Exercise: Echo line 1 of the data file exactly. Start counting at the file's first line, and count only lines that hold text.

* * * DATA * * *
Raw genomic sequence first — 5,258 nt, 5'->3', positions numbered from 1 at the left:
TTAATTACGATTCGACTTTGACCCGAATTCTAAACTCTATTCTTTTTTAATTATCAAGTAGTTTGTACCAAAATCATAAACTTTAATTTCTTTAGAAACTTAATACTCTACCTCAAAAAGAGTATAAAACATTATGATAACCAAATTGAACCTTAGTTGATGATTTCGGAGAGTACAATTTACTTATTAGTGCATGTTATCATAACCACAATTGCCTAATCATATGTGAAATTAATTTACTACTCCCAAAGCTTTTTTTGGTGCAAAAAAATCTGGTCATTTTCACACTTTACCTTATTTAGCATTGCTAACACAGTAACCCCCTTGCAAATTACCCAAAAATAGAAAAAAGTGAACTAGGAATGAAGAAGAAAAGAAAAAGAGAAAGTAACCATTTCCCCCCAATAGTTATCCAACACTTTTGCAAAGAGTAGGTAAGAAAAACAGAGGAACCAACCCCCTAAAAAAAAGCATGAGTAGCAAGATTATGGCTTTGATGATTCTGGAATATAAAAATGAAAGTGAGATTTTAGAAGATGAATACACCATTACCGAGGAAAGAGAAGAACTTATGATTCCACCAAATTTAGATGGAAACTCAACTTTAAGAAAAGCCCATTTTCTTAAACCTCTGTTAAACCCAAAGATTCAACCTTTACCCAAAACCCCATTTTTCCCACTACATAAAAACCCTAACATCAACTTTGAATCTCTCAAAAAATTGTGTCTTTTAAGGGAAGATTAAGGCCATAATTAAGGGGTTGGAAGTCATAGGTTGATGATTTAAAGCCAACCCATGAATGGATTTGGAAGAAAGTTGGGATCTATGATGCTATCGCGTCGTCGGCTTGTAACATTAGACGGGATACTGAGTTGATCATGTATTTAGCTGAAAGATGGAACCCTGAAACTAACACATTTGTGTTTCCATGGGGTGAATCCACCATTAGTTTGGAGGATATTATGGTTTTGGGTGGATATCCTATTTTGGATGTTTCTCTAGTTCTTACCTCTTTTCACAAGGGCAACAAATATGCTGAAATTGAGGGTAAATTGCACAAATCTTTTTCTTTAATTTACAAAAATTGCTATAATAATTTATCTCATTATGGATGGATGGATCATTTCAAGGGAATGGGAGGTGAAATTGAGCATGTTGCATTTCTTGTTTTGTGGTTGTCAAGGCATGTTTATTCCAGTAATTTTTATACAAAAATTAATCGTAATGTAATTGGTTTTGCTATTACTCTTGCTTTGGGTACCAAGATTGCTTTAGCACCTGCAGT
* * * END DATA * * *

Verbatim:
Raw genomic sequence first — 5,258 nt, 5'->3', positions numbered from 1 at the left: